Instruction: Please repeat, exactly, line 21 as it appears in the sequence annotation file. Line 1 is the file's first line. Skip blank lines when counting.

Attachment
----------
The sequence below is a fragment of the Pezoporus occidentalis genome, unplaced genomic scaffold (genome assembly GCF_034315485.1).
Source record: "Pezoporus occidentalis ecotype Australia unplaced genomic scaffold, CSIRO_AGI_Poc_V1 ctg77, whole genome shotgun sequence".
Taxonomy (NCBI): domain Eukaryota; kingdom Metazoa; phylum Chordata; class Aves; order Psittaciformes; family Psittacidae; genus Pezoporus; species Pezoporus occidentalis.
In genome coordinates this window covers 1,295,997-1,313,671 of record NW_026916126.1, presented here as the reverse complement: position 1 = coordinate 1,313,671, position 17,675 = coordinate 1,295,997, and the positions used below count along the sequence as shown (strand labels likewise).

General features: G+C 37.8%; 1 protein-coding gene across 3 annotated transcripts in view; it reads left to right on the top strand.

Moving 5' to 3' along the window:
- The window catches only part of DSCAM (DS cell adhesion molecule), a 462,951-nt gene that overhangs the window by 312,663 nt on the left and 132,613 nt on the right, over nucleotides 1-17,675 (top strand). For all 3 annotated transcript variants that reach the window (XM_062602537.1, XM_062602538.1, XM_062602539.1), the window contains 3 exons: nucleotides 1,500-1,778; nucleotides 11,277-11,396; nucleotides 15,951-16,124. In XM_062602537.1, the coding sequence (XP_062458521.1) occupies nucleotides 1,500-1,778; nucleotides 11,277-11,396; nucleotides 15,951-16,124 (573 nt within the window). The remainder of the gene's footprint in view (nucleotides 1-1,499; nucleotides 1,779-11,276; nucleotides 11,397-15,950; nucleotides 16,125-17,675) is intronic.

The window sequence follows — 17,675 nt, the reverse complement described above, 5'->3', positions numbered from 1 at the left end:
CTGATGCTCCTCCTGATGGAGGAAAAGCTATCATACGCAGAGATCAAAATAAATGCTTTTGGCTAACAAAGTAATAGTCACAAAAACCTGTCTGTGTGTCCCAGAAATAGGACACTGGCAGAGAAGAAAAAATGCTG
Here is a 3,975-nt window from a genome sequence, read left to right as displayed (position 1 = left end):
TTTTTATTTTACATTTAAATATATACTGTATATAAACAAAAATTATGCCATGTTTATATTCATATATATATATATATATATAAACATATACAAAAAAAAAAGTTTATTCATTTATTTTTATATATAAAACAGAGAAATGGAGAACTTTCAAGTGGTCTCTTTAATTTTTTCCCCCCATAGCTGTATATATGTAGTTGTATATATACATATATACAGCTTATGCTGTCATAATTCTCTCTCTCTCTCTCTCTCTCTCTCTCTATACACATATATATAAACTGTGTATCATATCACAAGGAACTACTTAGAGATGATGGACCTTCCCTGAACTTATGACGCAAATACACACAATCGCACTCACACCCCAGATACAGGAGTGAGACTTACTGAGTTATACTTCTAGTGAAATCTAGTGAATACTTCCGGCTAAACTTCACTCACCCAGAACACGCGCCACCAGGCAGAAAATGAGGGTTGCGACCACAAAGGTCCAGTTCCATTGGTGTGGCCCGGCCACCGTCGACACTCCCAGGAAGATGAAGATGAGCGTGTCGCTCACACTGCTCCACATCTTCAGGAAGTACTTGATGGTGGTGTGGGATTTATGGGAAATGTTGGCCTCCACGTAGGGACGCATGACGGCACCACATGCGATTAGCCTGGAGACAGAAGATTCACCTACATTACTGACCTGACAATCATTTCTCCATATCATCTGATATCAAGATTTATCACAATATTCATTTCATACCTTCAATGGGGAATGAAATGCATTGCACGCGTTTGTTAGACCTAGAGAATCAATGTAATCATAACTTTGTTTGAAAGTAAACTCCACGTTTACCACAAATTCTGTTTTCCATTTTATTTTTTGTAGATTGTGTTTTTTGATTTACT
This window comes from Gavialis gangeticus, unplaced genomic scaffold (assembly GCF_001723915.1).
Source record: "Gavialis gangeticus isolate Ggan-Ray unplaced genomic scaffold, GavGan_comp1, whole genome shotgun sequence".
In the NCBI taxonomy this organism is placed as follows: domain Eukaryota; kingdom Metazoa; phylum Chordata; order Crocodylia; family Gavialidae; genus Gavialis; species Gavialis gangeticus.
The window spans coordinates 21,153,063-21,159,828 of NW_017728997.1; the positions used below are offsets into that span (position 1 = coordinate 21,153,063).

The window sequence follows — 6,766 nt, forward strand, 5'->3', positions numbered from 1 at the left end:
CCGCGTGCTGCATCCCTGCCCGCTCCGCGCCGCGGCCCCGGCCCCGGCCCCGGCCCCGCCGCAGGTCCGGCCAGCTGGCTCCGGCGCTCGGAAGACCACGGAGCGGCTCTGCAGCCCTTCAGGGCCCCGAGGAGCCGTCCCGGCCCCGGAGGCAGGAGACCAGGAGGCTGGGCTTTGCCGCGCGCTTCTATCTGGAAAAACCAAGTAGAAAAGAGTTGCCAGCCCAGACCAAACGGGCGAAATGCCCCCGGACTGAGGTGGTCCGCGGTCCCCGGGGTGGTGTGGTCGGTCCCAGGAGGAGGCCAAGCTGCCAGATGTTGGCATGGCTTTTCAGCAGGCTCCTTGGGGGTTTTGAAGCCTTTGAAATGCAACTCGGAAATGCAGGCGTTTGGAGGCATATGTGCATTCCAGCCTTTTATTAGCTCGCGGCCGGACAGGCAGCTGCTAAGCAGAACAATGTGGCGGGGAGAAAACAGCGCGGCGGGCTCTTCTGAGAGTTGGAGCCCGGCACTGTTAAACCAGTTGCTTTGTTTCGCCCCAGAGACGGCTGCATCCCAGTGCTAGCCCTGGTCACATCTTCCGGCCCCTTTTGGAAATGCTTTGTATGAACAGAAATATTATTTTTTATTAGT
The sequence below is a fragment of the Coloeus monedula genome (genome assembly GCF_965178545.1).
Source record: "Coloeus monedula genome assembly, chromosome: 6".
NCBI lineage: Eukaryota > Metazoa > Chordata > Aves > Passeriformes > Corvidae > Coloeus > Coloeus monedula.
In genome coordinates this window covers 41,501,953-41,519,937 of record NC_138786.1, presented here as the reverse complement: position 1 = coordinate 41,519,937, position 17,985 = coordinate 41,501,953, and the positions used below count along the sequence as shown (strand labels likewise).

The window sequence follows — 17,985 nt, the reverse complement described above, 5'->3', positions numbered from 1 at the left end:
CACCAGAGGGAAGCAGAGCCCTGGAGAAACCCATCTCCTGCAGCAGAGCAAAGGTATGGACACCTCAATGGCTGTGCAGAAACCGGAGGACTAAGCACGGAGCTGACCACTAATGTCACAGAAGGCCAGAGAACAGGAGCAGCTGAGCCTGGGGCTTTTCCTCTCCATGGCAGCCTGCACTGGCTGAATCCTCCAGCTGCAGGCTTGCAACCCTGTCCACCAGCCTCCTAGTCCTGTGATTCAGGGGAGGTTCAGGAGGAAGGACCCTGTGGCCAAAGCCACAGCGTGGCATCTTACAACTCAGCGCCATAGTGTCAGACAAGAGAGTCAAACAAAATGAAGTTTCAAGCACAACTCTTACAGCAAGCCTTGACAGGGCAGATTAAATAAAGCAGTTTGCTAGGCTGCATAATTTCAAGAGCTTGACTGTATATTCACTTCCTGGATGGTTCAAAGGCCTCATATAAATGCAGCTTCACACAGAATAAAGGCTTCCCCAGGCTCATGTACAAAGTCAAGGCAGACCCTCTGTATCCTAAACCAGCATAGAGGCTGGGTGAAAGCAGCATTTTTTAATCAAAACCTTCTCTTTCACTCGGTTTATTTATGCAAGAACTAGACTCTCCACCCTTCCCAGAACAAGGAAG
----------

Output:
In genome coordinates this window covers 41,501,953-41,519,937 of record NC_138786.1, presented here as the reverse complement: position 1 = coordinate 41,519,937, position 17,985 = coordinate 41,501,953, and the positions used below count along the sequence as shown (strand labels likewise).